A 630-metre long footbridge in wood leads over to the Granite Island (environment.sa.gov.au/parks/Find_a_Park/Browse_by_region/Fleurieu_Peninsula/granite-island-recreation-park). Instead of walking, you can relax on a tram that is drawn by horses (horsedrawntram.com.au). The island is rocky and, as its name implies, consists of large granite blocks, covered by low-growing greenery. You can follow the Kaiki Walk around the island, a walking trail of barely two kilometres that follows the coast. A penguin colony lives on the Granite Island. You can see them on your own or learn more by joining a guided tour. Tours are organized in the evenings when the sun goes down, which is when the penguins return to the island after a long day of fishing. Please contact the Visitor Information Centre in Victor Harbor to book a spot. A quieter place than Victor Harbour is Goolwa. It is a great option if you want to get away from hordes of tourists. If you want to see more of the wildlife along and off the coast, you can join in on a guided boat tour (wotif.com/things-to-do/southern-ocean-adventure.a451657.activity-details).
The national park called Deep Creek Conservation Park (environment.sa.gov.au/parks/Find_a_Park/Browse_by_region/Fleurieu_Peninsula/deep-creek-conservation-park) is located in the southwest. This is the largest area of untouched forest on Fleurieu. Try one of the 15 hiking trails. The several-day Heysen Trail runs through the park up towards Flinders Ranges. From Deep Creek you get a nice view of the water towards Kangaroo Island.
Good to know
You can visit the official website of the Fleurieu Peninsula (fleurieupeninsula.com.au). Victor Harbor has a Visitor Information Centre at 1 Esplanade, (holidayatvictorharbor.com.au/index.php). In Yorke Peninsula is a Visitor Information Centre in the town of Minlaton. The address is 29 Main Street (yorkepeninsula.com.au). They are open between 09:00 and 15:00. For activities and an overview of their costs, you can take a look at wotif’s website (wotif.com/things-to-do/search?location=Fleurieu%20Peninsula,%20South%20Australia,%20Australia).
Warnings and preparations
The area has a Mediterranean climate with cool winters and hot and dry summers. During winter the temperature is between 10-18 degrees Celsius, while summer days are between 24-35 degrees Celsius warm. Most of the rain falls during the winter. This is also when you have the best chance to see the humpbacks swimming off the coast. Autumn is a good time to make a visit, when the warmth still lasts, and the number of visitors decreases.
To get around without your own car requires a combination of public transport mixed by buses run by private operators. For example, Yorke Peninsula Coaches run between Adelaide and several cities along the Yorke Peninsula (ypcoaches.com.au). You can get to McLaren Vale for wine testing with several tour organizers.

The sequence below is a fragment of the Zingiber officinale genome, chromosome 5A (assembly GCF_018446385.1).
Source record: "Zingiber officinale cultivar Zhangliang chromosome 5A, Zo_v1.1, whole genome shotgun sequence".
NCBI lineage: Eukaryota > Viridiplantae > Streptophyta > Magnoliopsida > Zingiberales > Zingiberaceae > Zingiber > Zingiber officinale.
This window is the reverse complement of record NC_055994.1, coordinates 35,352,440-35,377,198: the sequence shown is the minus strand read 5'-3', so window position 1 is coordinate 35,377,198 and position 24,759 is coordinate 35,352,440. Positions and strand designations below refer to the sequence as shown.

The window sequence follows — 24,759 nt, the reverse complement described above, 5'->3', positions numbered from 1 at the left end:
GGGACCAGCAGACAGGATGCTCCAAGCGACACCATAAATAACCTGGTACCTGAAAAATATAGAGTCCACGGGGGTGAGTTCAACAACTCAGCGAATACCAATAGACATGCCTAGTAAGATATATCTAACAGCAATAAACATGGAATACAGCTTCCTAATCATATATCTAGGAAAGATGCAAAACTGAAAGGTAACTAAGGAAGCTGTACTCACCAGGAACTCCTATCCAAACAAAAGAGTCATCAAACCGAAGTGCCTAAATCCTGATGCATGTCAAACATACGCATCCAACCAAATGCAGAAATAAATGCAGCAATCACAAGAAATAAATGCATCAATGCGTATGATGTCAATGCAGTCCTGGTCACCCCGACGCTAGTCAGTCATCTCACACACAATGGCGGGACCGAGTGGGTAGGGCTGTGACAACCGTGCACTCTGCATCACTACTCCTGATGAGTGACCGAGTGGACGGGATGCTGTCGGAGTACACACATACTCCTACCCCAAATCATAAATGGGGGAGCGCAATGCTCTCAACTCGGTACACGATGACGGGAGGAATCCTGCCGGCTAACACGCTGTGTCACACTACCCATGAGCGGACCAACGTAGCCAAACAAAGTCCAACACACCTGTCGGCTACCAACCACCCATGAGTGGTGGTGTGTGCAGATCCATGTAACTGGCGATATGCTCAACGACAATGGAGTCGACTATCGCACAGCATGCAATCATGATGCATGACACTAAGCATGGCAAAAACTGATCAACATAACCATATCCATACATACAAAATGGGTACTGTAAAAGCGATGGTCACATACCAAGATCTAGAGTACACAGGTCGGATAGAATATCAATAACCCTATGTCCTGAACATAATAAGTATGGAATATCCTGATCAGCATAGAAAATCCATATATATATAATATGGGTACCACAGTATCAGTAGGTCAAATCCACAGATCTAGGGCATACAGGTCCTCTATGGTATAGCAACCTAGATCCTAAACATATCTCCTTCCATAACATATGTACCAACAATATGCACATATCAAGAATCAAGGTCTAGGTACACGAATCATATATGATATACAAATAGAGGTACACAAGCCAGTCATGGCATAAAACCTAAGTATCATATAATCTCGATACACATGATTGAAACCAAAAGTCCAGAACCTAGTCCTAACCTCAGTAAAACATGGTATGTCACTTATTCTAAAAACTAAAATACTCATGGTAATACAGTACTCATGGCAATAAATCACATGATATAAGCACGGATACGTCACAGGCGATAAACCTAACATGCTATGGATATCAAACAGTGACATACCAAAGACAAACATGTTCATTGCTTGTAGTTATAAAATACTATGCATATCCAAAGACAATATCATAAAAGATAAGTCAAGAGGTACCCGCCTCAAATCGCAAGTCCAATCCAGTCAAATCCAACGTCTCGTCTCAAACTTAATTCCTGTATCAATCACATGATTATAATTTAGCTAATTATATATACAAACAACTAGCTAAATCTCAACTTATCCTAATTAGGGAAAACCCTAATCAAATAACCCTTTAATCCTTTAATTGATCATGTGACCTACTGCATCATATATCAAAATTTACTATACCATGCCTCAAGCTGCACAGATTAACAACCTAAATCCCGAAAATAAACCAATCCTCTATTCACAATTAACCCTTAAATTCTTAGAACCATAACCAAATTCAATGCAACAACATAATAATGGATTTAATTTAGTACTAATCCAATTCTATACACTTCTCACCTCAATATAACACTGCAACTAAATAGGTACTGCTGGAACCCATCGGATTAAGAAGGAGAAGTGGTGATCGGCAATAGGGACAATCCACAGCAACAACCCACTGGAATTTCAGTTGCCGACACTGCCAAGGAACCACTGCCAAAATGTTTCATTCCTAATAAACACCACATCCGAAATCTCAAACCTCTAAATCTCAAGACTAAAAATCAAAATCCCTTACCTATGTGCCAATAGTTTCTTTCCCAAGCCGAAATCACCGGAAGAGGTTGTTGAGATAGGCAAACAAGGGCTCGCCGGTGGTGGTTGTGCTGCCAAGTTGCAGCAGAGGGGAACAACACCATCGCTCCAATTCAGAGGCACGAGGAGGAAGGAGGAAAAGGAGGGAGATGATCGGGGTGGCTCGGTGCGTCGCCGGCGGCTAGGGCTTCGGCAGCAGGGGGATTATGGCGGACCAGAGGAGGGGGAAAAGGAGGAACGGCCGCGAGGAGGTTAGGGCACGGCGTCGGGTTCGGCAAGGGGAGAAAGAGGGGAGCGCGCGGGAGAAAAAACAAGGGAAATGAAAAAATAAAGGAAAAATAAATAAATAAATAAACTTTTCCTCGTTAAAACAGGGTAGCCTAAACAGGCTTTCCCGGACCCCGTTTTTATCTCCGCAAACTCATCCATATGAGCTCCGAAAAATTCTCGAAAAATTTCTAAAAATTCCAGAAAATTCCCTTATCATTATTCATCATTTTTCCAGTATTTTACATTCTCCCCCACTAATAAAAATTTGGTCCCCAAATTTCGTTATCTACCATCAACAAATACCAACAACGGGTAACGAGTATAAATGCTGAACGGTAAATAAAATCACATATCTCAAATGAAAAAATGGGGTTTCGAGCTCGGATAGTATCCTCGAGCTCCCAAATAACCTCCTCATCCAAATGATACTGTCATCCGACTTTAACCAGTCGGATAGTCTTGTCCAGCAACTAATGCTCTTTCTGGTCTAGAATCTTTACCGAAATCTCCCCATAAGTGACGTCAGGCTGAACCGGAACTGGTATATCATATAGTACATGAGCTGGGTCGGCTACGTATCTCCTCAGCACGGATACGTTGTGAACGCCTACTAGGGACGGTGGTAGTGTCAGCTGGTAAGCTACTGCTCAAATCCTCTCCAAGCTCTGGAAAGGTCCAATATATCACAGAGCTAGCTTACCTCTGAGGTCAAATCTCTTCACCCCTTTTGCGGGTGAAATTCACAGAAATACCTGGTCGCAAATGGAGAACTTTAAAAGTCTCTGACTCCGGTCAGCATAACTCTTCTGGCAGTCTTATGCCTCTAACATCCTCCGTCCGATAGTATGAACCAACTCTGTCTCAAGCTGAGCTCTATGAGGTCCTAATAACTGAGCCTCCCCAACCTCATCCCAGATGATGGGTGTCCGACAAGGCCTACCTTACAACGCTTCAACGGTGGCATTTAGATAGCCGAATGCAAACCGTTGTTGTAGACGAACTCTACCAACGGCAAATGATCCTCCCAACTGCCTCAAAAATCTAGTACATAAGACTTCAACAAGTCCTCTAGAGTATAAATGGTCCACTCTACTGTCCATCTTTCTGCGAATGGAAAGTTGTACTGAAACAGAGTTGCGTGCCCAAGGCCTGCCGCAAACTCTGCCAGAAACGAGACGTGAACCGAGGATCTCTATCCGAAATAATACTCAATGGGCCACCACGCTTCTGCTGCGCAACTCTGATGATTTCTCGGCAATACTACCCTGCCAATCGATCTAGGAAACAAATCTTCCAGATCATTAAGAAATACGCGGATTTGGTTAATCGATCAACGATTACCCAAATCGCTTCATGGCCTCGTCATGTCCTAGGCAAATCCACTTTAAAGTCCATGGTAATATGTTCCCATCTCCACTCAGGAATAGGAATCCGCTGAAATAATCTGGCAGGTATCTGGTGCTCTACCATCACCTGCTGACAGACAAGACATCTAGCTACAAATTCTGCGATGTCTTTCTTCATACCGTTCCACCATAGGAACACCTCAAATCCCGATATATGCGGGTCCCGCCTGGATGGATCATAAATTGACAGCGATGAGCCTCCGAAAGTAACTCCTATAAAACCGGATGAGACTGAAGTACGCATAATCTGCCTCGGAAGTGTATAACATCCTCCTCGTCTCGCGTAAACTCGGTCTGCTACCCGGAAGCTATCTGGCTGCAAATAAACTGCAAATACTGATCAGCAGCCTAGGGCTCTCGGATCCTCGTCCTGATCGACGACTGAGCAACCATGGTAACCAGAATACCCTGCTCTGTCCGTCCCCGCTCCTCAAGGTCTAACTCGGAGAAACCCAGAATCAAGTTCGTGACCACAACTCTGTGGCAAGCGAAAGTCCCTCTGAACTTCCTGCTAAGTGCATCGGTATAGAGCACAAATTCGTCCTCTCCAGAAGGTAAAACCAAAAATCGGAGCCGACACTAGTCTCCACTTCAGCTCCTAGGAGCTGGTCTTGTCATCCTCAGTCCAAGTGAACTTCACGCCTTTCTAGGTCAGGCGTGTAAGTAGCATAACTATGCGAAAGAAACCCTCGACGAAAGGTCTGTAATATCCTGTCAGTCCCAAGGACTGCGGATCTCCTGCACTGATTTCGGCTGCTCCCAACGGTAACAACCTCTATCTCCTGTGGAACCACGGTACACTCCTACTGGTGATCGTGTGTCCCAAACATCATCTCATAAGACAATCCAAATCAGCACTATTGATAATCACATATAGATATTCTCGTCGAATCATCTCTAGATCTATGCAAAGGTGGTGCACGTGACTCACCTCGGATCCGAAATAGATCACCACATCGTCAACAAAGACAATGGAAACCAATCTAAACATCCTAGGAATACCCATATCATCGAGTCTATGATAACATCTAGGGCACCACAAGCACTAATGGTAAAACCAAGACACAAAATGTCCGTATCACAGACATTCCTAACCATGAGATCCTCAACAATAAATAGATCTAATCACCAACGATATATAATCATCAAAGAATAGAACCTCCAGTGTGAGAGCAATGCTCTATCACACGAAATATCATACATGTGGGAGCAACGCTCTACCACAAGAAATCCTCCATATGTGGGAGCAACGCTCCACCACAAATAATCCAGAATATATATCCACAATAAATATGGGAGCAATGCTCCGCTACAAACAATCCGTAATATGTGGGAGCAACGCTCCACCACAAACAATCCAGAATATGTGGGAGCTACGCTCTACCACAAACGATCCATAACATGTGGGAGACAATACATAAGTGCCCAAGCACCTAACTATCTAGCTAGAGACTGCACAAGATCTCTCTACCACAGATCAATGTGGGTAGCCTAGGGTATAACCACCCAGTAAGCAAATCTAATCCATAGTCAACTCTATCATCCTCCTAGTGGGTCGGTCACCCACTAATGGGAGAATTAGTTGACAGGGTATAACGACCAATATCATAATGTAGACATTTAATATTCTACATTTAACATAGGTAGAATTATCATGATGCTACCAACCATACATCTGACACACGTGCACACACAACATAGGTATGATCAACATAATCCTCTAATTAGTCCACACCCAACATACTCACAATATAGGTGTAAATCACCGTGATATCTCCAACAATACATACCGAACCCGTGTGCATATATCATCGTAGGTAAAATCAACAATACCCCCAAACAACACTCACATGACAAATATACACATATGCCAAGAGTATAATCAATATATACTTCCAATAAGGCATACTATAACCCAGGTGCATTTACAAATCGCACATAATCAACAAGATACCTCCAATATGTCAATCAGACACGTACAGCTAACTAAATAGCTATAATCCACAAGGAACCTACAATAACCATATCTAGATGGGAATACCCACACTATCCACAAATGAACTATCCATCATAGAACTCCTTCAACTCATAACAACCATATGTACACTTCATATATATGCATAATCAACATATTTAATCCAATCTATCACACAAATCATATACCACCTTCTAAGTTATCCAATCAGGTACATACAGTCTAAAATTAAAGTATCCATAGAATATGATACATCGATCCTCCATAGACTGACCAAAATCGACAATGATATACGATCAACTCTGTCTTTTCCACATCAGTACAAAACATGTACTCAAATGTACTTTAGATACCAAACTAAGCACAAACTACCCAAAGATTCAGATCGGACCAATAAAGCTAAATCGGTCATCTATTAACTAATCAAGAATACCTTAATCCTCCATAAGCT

Between Mt Barker and Victor Harbor you can take the train called Steam Ranger, which is powered by steam locomotives (steamranger.org.au). Overall, it is easiest to have a car of your own (wotif.com/Car-Hire). Especially if you want to discover both peninsulas without hassle.
Within Innes National Park there are seven campsites to choose from. Stenhouse Bay, Pondalowie Bay, Browns Beach, Cable Bay Beach, Casuarina, Gym Beach and Shell Beach. You can pre-book your accommodation online (environment.sa.gov.au/parks/Find_a_Park/Browse_by_region/Yorke_Peninsula/innes-national-park#see-and-do) or through the Visitor Information Centre in Minlaton. Pondalowie is the largest of the seven with the most facilities such as barbecue area and toilet. However, you get more space for yourself by staying at Cable Bay, Casuarina or Shell Beach. If you want to stay in the old lighthouse keeper’s cottage on Troubridge Island, you need to contact Troubridge Island Hideaway and Charter at + 61 8 8852 6290 or visit them at Blance Street in Edithburgh. You can also get help through the Visitor Information Centre.
There are plenty of accommodations on the Fleurieu Peninsula. In Victor Harbor you can stay at recently refurbished Victor Harbor City Inn (hotelscombined.com/Hotel/Victor_Harbor_City_Inn.htm). A room costs from 125 dollars per night. It is centrally located at the main street. Free Wi-Fi and free parking. The rooms are air-conditioned and has a refrigerator and an electric kettle.
McLaren Vale (hotelscombined.com/Place/McLaren_Vale.htm) is a good base if you intend to explore the Fleurieu and its vineyards. Here you can find everything from campsites to luxury accommodations for rent. There are many nice bed and breakfasts to stay at amongst McLaren Vale’s vineyards. One of them is Bellevue (hotelscombined.com/Hotel/Bellevue_Bed_Breakfast_McLaren_Vale.htm) at 12 Chalk Hill Road. Costs from 99 dollars per person and night. It is a short walk from the main street where there is a good selection of restaurants. In Deep Creek Conservation Park, five campsites are available; Stringybark, Trig, Tapanappa and Cobbler Hill can be reached by regular car while Eagle Waterhole which only is accessible on foot. Water, food and fuel must be brought along by you to all campsites (environment.sa.gov.au/parks/booking#Deep%20Creek%20Conservation%20Park).